Since the end of the 20th century we can observe the increasing complexity and internationalization of the competition and the common shift form manual to knowledge work. The new “knowledge economy” has most generally been defined in terms of technology and knowledge-based industries reflecting R&D (Research and Development) intensity, high ICT (Information and Communication Technologies) usage, and the deployment of large numbers of graduates and professional and associate professional workers – the knowledge workers.
Knowledge worker, a term brought up by Drucker (1959) is one who works primarily with information or one who develops and uses knowledge in the workplace. He is an individual who perform symbolic-analytic services including problem solving, problem identifying, and strategic brokering services (Reich, 1994, p. 177).
Examples of people who perform these services include but are not limited to the following – engineers, research scientists, lawyers, public relations executives, consultants, accountants, management information specialists, organizational development specialists, recruiters, journalists, university professors, etc. (Reich, 1994, p. 178). In 2005 more than forty per cent of the European workforce was employed in knowledge based industries as defined by Eurostat, however the UK had the one of the biggest shares of employment in the knowledge economy, close to fifty per cent. Rudiger & McVerry 2007). The idea of intellectual capital has emerged as an alternative or complementary to that of financial and material resources. The individual and organisational knowledge is recognised as one of the most critical assets. The way all stakeholders within the organisations recognise and use information, share and exploit knowledge, and create new knowledge is fundamental to support a company’s competitiveness and growth.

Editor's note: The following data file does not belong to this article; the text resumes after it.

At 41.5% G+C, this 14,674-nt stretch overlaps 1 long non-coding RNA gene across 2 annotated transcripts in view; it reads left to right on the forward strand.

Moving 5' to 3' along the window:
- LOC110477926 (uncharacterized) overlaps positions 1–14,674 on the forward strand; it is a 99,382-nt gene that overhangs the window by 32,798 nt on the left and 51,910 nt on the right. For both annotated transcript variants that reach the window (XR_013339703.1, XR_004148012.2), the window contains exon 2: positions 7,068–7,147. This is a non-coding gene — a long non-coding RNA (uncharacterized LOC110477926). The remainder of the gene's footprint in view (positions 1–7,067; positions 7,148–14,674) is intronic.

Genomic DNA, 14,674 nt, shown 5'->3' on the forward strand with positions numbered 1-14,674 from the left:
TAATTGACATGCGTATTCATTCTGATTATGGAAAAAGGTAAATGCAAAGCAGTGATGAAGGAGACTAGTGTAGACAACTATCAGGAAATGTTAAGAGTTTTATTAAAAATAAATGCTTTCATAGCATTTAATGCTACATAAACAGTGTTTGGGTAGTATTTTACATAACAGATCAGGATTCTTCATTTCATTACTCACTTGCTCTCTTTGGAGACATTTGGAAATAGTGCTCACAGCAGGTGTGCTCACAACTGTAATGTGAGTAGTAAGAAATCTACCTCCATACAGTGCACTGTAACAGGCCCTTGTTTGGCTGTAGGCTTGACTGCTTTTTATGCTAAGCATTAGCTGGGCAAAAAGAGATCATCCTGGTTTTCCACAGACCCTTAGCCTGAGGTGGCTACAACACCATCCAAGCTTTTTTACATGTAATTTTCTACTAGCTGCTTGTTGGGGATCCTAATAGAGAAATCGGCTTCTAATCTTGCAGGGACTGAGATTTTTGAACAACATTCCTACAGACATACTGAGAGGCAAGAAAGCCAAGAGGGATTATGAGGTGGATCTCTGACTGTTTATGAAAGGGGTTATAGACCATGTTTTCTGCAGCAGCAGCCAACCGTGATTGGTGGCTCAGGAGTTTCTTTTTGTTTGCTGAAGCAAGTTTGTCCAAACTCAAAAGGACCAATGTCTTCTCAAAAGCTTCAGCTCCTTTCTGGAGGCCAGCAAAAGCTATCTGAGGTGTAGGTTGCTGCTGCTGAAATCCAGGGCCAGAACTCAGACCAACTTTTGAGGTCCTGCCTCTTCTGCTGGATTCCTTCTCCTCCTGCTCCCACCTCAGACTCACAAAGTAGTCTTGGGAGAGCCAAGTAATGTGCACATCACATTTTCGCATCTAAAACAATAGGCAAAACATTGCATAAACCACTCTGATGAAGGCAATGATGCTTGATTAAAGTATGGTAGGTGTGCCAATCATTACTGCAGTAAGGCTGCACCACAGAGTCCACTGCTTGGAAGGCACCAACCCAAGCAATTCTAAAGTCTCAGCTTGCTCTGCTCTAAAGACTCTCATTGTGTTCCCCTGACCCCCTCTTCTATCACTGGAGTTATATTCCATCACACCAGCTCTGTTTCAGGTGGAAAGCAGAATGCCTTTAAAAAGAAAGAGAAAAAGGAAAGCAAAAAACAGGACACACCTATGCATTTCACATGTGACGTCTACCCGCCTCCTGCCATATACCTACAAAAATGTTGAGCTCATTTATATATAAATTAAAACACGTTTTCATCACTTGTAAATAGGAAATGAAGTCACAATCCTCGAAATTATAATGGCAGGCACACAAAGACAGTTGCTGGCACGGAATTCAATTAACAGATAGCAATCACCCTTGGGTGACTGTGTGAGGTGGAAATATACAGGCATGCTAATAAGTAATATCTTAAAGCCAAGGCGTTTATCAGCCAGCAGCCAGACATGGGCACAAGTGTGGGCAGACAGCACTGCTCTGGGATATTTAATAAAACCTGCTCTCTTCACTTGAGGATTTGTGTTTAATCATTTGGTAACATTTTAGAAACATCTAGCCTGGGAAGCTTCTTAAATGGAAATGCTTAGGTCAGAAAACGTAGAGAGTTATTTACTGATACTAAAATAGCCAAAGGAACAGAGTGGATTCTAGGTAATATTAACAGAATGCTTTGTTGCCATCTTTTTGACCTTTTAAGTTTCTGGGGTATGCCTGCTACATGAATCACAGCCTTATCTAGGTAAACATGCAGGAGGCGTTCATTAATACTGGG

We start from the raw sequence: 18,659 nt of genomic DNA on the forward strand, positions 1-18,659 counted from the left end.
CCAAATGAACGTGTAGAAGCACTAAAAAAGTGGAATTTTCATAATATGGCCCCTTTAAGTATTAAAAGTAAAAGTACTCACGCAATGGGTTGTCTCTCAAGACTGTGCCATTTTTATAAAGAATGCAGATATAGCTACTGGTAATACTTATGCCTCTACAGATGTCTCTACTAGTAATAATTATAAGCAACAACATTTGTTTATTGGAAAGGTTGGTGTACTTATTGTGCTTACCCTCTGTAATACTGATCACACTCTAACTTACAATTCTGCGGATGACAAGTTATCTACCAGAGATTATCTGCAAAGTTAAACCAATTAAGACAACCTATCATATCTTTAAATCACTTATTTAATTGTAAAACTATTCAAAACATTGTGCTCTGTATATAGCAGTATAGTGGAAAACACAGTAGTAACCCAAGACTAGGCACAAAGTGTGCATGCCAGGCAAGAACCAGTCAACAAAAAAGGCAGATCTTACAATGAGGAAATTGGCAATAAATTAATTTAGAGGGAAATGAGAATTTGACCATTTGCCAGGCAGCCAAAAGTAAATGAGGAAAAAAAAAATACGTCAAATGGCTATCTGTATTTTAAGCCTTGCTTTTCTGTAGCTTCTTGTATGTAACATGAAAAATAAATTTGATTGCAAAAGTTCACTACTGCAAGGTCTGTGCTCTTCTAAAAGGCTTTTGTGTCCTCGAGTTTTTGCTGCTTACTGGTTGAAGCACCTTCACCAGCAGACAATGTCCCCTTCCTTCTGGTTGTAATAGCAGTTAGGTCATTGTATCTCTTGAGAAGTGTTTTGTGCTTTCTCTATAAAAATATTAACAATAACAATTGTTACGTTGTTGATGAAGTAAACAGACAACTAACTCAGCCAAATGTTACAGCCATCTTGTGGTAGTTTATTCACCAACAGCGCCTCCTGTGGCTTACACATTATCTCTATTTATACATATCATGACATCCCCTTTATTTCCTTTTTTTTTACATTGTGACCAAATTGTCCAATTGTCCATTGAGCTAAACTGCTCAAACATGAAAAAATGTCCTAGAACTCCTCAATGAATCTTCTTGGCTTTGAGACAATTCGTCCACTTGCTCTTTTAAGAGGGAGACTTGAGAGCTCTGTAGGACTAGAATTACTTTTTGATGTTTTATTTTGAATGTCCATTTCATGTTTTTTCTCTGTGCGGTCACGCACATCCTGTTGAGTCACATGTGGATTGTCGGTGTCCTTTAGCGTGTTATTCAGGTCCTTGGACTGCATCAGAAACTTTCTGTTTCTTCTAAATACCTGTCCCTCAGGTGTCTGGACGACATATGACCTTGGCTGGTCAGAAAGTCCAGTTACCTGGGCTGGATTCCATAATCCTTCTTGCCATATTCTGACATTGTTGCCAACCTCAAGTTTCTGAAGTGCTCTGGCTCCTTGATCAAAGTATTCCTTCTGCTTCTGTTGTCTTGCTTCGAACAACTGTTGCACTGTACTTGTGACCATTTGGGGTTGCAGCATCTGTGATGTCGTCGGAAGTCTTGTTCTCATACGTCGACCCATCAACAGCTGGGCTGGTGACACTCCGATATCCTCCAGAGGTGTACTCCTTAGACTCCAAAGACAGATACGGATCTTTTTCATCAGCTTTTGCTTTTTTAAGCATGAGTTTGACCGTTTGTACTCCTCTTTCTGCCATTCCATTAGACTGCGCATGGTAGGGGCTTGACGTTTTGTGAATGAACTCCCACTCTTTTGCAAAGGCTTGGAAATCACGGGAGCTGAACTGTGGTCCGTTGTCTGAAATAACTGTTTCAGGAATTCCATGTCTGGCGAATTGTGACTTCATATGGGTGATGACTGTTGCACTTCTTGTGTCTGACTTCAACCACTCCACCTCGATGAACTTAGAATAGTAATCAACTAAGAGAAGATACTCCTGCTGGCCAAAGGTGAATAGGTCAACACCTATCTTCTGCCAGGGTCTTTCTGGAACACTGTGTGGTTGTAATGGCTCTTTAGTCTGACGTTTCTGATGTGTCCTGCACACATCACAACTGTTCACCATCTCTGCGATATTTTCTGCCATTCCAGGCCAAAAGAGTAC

Therefore, it has been argued that “the most successful companies and the most successful countries will be those that manage human capital in the most effective and efficient fashion – investing in their workers, encouraging workers to invest in themselves, provide a good learning environment, and yes, include social capital as well as skills and training. (Becker, 2001, p. 1). The vital question is how to attract and retain the knowledge worker, how to motivate them and increase their job satisfaction in order to exploit their full potential
Page 160 of the book 2. 1 Background I am 32 years old migrant from Poland, male, single. I have obtained Masters of Economics degree at The University of Wroclaw in Finance Management. I came into the UK in 2003 at the age of 27, due to very difficult economical situation in Poland, and started my career from the beginning. My first job in the UK was in the McDonalds and half a year later I started working as an admin officer/ bookkeeper at the hair salon. I have been working for the past 4 years as a bookkeeper/ accountant.